In a sense, both men are burning the same fuel that propelled Barack Obama into the White House: idealism, a sense of serving a great and noble cause. OK, “A future to believe in” may be corny and meaningless; and “Make America great again” may be corny and unrealistic. But they both strike a chord with voters.
There’s a lesson here for us dignitarians who believe in politically incorrect things like the dignity of life from conception to a natural death and the traditional family. Instead of giving up, we need to push ahead, respectfully, but vigorously and shamelessly. We have to learn from the Bern and the Donald.
The people who want to experiment with human embryos to show that they can prevent disorders; those who create embryos in the lab and then throw some away; and those who insist that there is nothing wrong with abortion because a fetus is not a person -- all think they are the real scientists. But, as Javier Cuadros argues in his article about gene editing, they are not. Or at least, not honest ones.
That is because they judge a person by appearances, which is only the first step in science. The truth is that no matter how a week-old embryo LOOKS (a clump of cells) it already has all the genetic information necessary for it to grow into an adult human being. All it needs is what the rest of us need -- the environment that will nourish its life. Scientists know that. We know that. Outfits like the UK Human Fertilisation and and Embryology Authority (that gave permission for gene editing a couple of weeks ago) know that.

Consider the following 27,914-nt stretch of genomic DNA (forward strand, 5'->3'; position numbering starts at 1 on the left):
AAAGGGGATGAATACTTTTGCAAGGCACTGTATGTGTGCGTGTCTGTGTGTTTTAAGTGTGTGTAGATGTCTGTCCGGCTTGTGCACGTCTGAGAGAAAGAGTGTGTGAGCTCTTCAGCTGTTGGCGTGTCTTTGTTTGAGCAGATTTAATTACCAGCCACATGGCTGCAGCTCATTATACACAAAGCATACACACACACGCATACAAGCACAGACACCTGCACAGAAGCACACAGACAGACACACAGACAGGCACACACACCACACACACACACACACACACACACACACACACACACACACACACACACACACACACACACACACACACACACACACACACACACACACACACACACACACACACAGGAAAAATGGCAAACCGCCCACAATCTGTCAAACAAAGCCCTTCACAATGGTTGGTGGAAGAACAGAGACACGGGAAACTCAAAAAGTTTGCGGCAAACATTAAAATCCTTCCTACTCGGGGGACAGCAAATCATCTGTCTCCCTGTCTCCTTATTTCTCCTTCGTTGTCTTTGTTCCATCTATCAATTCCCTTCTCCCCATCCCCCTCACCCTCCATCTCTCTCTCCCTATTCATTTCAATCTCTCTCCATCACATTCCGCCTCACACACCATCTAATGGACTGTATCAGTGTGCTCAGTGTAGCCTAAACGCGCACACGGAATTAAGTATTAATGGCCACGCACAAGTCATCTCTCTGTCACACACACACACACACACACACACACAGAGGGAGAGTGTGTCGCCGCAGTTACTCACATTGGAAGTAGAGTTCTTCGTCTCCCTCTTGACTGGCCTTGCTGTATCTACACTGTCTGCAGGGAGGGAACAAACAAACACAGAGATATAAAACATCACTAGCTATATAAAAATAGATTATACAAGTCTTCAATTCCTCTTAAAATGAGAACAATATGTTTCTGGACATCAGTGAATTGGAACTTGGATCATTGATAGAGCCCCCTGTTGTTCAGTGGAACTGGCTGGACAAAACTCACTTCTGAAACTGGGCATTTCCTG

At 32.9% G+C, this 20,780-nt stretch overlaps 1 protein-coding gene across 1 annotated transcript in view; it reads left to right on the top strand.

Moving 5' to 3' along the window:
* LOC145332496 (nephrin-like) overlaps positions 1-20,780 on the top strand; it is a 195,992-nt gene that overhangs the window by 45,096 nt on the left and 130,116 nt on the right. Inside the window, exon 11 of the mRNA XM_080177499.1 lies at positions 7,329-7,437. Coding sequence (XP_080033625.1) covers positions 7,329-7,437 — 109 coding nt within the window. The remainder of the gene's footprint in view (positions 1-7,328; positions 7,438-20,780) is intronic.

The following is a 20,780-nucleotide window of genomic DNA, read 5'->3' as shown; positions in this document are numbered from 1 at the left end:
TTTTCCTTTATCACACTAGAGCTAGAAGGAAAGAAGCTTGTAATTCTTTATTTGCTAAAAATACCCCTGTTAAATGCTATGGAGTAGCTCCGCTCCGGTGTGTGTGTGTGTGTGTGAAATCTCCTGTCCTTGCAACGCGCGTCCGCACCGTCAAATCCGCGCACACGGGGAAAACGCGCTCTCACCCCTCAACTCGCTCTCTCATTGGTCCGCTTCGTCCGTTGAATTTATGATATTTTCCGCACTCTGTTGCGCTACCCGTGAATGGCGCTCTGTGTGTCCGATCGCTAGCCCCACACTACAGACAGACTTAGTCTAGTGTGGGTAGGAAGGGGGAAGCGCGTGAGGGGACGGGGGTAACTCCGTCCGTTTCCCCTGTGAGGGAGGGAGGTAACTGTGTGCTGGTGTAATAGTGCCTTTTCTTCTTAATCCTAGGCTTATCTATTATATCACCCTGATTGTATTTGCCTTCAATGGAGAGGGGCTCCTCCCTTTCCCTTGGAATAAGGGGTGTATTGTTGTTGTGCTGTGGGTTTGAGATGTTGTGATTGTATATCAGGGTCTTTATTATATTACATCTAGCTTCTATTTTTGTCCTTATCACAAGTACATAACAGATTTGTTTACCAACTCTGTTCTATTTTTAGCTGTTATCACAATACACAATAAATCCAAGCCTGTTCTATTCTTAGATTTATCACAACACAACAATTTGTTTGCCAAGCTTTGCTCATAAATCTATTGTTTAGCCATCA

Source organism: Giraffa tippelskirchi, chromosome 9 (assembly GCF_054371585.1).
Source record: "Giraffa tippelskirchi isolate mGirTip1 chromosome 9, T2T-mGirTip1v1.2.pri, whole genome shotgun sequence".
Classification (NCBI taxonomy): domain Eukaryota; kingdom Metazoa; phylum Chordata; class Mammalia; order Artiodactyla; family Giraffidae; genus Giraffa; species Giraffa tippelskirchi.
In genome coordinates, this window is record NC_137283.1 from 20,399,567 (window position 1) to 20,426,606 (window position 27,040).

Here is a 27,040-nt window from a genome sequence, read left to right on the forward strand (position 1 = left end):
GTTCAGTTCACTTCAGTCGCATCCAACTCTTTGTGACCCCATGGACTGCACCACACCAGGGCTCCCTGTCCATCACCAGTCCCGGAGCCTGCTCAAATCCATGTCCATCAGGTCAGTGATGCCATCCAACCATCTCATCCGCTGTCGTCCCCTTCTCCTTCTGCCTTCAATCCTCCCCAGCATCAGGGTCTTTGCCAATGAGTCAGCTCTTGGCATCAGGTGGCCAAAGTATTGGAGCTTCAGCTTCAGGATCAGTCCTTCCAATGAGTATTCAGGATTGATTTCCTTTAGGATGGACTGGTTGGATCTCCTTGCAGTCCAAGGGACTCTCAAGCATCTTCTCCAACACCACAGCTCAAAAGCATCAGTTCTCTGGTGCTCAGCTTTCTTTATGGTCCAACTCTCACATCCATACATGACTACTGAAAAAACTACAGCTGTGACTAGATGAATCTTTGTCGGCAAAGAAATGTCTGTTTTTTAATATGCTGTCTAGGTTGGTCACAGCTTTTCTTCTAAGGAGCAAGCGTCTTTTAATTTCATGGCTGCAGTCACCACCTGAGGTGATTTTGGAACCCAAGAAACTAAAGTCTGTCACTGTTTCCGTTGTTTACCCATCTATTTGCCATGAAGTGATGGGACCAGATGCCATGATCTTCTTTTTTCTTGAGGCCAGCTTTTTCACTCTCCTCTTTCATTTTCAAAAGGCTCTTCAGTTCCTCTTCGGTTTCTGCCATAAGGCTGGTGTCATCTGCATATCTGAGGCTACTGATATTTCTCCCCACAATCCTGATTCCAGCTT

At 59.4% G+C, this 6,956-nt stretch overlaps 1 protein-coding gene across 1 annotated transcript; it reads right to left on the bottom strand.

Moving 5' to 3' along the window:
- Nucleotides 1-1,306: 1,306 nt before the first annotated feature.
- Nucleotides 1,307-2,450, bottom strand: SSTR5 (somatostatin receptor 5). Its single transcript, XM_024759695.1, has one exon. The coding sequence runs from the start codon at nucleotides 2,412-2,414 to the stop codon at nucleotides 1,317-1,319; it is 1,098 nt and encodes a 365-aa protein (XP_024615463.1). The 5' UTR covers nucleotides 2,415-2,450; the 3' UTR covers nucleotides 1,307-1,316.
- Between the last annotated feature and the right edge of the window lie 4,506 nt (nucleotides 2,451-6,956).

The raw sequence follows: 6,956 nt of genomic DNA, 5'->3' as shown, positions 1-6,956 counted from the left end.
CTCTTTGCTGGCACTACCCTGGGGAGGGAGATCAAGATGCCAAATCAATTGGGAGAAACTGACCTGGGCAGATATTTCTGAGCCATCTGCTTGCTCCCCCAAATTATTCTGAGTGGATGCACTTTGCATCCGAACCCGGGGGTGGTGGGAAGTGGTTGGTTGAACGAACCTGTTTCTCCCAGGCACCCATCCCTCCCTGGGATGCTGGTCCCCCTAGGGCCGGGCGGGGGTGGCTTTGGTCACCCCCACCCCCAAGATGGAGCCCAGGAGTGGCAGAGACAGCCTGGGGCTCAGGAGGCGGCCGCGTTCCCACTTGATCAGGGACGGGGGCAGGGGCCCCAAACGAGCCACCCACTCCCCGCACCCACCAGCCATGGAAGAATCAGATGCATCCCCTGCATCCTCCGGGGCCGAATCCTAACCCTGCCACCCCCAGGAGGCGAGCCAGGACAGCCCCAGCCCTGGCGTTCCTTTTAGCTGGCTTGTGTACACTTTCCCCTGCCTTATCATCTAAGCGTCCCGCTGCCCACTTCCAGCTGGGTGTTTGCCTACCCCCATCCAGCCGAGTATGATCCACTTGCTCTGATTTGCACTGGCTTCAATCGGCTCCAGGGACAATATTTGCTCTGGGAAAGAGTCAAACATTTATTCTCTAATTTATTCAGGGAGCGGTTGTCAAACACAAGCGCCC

How can they get away with treating these new brothers and sisters of ours like mere stuff? Dr Cuadros has the answer, I thnk.
The Super Bowl is not the most-watched television program in Australia (as if American readers care). However, the hype does drift across the Pacific and the news of the Denver Broncos' 24-10 win over the Carolina Panthers will be on the front page of newspapers tomorrow morning. Congratulations to Peyton Manning!
What surprised me was Donald Trump's tweet: "So far the Super Bowl is very boring - not nearly as exciting as politics - MAKE AMERICA GREAT AGAIN!" I found that puzzling. An Australian Prime Minister, the late Malcolm Fraser, is remembered for saying that the role of government was to keep sport on the front page of the newspapers and political news inside, deep inside.
There's some real wisdom in that. In a harmonious and well-ordered society,wouldn't there be consensus on the most significant issues? When politics becomes a ferociously exciting cage-fight, perhaps there is something wrong. Surely making America great again can't mean a 24/7 diet of politics.